Spain receives much more foreign investment than it sends out of its borders. This is no novelty, and in recent years economy has managed to reduce this mismatch: Net international investment position (PII) has gone from 94% of GDP in that it was in 2009 to 81% of last year. Despite this improvement, International Monetary Fund (IMF) warns of risks that this imbalance entails for Spanish economy.More information
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Among "external vulnerabilities" mentioned by agency led by Christine Lagarde are " large gross foreign-debt financing needs" and "potentially adverse" effects of a devaluation of its foreign assets. In its report on external sector of July 2018, Fund also mentions two factors that mitigate se risks: favorable deadlines for maturity of external debt – with an average of seven years – and lax monetary policy of ECB, which reduces cost of SURPL A. The IMF forgets to mention in its report that Eurobanco is preparing to withdraw its extraordinary liquidity measures in a very gradual manner.
Not everything is bad news for Spanish economy. In its report addressing global imbalances amid increasing trade tensions, IMF also highlights how current-account deficit that swept Spanish economy has been yourself on track. After reaching in 2007 a peak of 9.6% of GDP of this indicator that measures excess of goods, services, rents and transfers that a country buys abroad compared to those that buy it, it was spent a decade later to a surplus of 1.9%. This twist of Spanish foreign sector is mainly due to sharp drop in imports that followed first unseen of crisis in 2008. Since n, imports and exports have been increasing in hands of economic recovery.
This surplus, assures fund, is explained by a "robust" domestic demand, low interest rates and increased competitiveness gained through wage restraint policies. "Spain achieved its fifth year of current account surplus, something unusual in its recent history," fund says.
The IMF attributes this improvement to competitiveness gains of Spanish economy thanks to policies of wage moderation and to a greater effort by external sector in national companies, which led to an increase in weight of Spain as a power Exporter in world. "Current-account surpluses are expected to continue in medium term despite recent euro appreciation and oil price increases," report continues.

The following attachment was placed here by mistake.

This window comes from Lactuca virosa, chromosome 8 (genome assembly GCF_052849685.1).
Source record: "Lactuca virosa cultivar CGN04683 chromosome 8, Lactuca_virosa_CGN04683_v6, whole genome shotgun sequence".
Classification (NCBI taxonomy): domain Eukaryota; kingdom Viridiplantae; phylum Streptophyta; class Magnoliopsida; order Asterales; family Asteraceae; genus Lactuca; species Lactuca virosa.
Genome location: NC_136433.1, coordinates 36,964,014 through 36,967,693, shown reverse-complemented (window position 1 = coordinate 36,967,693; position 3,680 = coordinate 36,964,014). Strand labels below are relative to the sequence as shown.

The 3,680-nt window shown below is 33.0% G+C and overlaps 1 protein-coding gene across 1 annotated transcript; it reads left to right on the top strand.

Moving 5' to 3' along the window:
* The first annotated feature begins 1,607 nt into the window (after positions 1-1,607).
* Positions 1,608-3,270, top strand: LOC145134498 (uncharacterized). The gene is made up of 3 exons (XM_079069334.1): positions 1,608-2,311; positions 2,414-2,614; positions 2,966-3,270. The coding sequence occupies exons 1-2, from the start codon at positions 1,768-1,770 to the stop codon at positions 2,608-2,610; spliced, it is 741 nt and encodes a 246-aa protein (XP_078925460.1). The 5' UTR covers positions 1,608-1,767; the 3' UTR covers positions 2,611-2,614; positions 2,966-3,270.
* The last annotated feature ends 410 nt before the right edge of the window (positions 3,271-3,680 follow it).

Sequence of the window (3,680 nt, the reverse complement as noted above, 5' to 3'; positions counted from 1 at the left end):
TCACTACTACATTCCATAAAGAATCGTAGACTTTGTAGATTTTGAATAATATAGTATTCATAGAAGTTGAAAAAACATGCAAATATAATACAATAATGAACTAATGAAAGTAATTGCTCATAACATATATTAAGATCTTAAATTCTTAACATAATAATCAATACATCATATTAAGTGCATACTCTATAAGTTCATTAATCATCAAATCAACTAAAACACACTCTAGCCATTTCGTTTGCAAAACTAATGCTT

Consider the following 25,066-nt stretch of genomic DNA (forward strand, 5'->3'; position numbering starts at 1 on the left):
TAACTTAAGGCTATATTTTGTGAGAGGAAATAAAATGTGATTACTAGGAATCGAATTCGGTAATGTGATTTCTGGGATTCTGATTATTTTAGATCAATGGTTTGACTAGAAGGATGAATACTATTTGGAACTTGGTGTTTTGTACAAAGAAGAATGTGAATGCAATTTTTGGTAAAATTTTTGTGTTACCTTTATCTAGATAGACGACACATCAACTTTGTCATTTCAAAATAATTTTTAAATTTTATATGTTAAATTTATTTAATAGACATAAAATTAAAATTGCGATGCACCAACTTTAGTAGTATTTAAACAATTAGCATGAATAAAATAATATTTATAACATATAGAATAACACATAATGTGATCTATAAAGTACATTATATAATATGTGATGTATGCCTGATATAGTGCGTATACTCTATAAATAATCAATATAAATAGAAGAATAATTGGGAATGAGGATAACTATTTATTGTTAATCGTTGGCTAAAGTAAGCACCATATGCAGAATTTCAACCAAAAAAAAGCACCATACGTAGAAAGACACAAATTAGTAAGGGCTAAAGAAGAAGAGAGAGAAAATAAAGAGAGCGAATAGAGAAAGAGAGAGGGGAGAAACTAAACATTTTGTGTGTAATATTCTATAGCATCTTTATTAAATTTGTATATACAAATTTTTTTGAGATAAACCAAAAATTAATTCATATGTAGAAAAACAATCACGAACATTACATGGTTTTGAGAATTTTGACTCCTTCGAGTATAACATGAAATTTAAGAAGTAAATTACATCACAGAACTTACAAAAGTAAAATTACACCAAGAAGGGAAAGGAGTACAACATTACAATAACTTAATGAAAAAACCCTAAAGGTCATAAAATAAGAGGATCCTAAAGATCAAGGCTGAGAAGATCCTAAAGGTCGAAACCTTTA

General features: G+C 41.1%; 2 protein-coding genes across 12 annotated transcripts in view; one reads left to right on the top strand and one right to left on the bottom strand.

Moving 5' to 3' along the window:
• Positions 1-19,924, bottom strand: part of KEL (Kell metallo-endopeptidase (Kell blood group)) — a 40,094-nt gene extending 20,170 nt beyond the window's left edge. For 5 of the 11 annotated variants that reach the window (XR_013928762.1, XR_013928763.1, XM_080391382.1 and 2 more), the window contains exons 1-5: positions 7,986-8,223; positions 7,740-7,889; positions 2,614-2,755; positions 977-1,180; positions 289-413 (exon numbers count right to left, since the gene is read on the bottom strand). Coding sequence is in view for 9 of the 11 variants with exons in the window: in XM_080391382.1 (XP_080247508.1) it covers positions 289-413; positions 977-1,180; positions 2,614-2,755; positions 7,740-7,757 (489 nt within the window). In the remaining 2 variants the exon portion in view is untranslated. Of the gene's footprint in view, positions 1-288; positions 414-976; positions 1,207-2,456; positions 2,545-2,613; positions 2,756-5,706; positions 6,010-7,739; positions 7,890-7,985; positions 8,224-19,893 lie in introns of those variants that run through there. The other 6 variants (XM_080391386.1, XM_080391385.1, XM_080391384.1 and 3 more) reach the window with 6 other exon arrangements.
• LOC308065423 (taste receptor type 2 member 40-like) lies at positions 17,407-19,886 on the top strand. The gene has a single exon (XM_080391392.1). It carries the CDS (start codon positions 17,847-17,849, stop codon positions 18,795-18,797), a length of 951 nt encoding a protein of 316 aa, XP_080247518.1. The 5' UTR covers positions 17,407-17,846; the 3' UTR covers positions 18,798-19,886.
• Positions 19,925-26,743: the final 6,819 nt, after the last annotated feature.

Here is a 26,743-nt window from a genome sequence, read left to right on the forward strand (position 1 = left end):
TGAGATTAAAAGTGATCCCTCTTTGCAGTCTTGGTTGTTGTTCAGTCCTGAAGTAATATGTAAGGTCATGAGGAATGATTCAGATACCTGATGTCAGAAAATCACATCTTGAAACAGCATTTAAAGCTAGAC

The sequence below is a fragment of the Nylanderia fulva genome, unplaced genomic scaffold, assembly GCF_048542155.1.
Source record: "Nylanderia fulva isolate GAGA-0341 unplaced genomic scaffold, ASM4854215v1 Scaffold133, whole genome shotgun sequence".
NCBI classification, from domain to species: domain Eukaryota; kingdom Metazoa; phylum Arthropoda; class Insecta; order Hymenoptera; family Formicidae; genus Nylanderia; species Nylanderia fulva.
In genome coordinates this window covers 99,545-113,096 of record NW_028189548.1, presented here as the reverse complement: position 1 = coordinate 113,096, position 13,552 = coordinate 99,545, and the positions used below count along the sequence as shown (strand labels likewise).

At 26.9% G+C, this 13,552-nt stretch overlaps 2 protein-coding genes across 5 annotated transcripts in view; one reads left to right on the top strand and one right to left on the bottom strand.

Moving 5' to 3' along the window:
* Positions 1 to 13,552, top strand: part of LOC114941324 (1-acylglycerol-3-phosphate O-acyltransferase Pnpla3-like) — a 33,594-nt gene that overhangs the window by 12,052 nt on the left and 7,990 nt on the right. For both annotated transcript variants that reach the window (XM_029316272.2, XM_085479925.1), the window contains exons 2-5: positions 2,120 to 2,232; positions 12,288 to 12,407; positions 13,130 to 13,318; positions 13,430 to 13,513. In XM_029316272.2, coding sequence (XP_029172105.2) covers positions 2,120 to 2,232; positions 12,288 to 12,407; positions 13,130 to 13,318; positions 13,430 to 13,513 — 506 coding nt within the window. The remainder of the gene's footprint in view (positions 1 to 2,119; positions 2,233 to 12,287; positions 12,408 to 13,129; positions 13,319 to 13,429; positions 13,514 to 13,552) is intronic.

Beyond Spain, fund draws a panorama of world not very different from last few years: large areas with surpluses in European countries such as Germany and Holland or or in Korea, Singapore and China; and concentrated deficits in US, United Kingdom, and or eurozone debtor countries. The fund warns that global imbalances along with policies to reduce se imbalances pose a risk to economic stability.
The tightening of monetary policy in US, strongest dollar, and worsening of its current-account deficit can, in medium term, lead to "disruptive change for emerging economies," IMF says.
Maurice Obstfeld, chief economist at IMF, explained on Tuesday at a press conference that foreign-sector imbalances "remain relatively unchanged" in general terms and noted that in 40% of countries analyzed are considered "excessive." They are concentrated mainly in advanced economies. "It is not an imminent threat," Obstfeld said, "but y can threaten global economic stability in future."
The IMF believes that surplus and deficit by mselves are not problematic. "But if external imbalances become excessive," Obstfeld said, "They are a risk to economies because y make m vulnerable and can have a destabilizing effect to global effect." He also pointed out that countries with excessive surpluses "are an easier target for protectionist measures". The objective of report, he insisted, is "to warn of potential risks".
The IMF analyses each year wher surpluses and external deficits are appropriate or excessive. The study focuses on balance-of-payments, exchange rates, capital flows, international reserves and real exchanges. The intention is to provide a perspective on imbalances that create policies in world's 29 largest economies, in addition to eurozone.Share in Facebook share on Twitter OtrosCerrarCompartir at LinkedinCompartir on GooglePlusCompartir on Pinterest